Let us all be decent

To the editor:

When we oppose someone, especially if we oppose what we consider to be unkind, cruel and insensitive behavior-even immoral behavior; we must be careful to not become what we say we most deplore in others.

James Comey?s recent book could have been a useful resource and a valuable historical document. Instead, it largely appears to be retributive and only a retributive response to someone he considers an enemy. It repeats the most salacious gossip available about a sitting President of the United States.

However any of us may oppose our president?s policies, even believe he is unfit or unqualified to be President of the United States, it does no good for our country to slander him, repeat gossip about him and/or try to destroy his character and reputation.

When we descend to the level of those we oppose, we become more like them. Even worse in some cases. Giving into feelings of resentment, hatred and hostility only increases all three in the environment we live in. And the example we set for our children must be foremost in our minds and hearts at all times.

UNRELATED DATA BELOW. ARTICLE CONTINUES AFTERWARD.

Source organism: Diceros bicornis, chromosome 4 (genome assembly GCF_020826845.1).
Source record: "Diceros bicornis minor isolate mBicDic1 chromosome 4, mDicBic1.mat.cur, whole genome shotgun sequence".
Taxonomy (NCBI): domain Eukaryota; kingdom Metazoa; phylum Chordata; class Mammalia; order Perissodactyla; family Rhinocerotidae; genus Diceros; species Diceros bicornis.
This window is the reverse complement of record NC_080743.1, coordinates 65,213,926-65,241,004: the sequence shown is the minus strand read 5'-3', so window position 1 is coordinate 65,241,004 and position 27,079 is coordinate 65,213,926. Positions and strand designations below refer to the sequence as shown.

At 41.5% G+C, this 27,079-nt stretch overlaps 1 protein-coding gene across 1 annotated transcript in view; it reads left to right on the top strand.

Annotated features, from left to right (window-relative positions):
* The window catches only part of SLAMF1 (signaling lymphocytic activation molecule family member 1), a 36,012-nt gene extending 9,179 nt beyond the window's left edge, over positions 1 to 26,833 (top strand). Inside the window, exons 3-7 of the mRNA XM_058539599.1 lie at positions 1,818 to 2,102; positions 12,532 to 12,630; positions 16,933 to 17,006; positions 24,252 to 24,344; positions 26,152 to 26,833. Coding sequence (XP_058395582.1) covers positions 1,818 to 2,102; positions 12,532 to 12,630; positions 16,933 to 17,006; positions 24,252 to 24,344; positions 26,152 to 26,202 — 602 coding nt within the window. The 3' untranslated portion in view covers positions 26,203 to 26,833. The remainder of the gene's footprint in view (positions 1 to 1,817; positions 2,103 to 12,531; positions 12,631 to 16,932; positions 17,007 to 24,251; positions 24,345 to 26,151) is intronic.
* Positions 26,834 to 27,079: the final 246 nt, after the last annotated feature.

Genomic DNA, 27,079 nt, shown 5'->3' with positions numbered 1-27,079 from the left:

I am not defending, justifying, or excusing anything President Trump may have said or done ? or anything he has said and done. I am saying we all must take responsibility for the standards of our public discourse, what we say in print, and what we say in public.

Each of us, as citizens of the United States, are responsible for maintaining a sense of decency in our society and government and for providing a good example for our children whether our president and other politicians do so or not.


? Jim Turner, Fairfield